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Another mystery. The Manager said it went out, but 6 did not see it.

Billie Owens
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John, then there's some explaining to do. Why would those documents be put in some envelopes and not others? Surely, someone didn't put the documents in the packets for the media, and not include them in the packets set aside for council members?...

John Roach
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Another question is that why was this not brought to the attention of Council before this? Clearly this has been in the works for awhile, but Council was kept in the dark. To line up a developer, research that the grant is out there and that the County would be on board had to be done long before the 22nd.

Eugene Jankowski Jr
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It’s a county building so they take the lead. We assisted when the grant was identified and the county needed our help to apply. Just like we needed the county’s help to apply for the ellicott trail project. Working together is what we do for the greater good of the community. The city manager explained it thoughly last night. The grant is very narrow in scope and is by invitation only. At the county’s request the manager asked for an invitation. When the invitation came through, Council was brought in to do their part to make the application. How the county picks their developers is a question they can answer and not city council business. The city and the county have a very good working relationship and I trust they are following the law until proven otherwise. There are many checks and balances in the process.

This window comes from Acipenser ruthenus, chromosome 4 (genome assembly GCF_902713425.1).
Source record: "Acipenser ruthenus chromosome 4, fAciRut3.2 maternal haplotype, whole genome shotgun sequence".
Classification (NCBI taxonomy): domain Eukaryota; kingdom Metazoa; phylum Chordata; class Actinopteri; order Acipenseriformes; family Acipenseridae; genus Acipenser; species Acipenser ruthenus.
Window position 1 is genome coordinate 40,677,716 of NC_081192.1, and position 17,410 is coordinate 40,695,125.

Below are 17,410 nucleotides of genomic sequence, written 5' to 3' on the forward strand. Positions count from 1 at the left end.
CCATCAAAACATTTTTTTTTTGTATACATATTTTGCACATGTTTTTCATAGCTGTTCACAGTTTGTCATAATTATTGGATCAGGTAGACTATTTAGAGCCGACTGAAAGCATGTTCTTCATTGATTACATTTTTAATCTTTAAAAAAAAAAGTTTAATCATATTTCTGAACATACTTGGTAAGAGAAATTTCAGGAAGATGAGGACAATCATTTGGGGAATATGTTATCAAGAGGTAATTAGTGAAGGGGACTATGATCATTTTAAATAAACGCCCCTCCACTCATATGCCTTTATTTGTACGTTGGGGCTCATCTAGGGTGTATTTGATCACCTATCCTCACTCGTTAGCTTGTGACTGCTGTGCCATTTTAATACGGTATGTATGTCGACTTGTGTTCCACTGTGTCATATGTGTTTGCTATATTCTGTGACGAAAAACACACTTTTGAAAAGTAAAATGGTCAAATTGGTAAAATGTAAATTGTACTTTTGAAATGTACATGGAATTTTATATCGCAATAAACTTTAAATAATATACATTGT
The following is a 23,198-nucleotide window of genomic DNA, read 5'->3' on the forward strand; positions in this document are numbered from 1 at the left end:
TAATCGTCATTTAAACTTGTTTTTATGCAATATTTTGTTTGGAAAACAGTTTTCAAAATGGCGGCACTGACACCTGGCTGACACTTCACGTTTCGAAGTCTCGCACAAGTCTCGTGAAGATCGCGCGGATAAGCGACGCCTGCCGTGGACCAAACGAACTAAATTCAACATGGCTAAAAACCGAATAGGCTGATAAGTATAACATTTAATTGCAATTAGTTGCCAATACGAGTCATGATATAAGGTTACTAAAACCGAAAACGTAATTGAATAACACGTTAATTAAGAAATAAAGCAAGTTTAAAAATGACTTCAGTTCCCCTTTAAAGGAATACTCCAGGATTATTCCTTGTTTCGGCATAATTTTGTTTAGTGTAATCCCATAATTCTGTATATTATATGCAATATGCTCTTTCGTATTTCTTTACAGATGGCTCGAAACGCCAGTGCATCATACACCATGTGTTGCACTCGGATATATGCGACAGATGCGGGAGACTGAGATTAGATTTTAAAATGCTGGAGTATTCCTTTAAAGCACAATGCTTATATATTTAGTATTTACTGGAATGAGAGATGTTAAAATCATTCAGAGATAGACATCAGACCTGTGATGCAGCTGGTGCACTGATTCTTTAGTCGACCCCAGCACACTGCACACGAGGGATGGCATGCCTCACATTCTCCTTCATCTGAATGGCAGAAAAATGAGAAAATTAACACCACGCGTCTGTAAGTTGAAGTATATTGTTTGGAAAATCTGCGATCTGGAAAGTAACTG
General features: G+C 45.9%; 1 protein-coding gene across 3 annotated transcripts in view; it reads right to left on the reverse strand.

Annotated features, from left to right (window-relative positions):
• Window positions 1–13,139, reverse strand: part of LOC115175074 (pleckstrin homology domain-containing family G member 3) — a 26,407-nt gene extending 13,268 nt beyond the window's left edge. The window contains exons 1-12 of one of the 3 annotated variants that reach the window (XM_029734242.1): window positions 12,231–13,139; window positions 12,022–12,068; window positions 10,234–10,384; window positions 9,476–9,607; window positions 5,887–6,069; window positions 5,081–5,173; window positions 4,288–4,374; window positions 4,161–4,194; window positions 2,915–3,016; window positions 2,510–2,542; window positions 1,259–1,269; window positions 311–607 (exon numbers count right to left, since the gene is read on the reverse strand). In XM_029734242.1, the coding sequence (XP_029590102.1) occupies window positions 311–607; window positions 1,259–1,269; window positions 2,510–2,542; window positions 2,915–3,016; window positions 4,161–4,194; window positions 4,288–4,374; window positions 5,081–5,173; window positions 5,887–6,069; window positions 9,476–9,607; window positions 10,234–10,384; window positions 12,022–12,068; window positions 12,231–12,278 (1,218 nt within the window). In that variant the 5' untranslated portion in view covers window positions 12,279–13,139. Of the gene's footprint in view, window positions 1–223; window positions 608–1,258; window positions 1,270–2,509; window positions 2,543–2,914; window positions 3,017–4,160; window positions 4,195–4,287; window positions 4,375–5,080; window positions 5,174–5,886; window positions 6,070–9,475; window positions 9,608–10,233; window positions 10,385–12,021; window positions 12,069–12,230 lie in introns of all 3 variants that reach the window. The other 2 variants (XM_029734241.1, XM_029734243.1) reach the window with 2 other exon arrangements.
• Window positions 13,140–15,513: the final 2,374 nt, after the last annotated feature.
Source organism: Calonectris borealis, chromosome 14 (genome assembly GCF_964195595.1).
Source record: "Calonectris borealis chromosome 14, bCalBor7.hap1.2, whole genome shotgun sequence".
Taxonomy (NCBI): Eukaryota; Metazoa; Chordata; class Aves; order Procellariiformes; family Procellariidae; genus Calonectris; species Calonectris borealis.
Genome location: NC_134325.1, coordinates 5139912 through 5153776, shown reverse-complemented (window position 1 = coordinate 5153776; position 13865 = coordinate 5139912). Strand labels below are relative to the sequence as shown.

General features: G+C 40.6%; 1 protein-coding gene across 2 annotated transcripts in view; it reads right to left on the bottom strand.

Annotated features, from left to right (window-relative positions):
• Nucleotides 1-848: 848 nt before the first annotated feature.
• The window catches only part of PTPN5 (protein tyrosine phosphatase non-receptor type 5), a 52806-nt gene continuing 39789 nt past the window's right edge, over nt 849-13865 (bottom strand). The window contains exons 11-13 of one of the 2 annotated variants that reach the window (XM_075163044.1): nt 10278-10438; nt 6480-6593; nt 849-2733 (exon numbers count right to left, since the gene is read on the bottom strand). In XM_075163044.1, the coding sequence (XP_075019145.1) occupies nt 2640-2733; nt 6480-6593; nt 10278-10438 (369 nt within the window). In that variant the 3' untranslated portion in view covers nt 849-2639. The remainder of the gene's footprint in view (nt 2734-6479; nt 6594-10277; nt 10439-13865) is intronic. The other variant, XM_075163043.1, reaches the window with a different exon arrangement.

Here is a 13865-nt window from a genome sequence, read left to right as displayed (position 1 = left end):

The city manager notified council in a timely manor but when I asked around I found that due to the holiday we all delayed in looking at out packet. I
Was guilty of delay myself. Looking at my packet it’s apparent the info arrived at my house long before it appeared in the newspaper.

Billie Owens
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Yea, Thanksgiving, Christmas, Veterans Day, etc., those sneak up on you every year, year in and year out. As Bruno Mars says: "Keep up!"

Howard B. Owens
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Thanks for the update, Geno.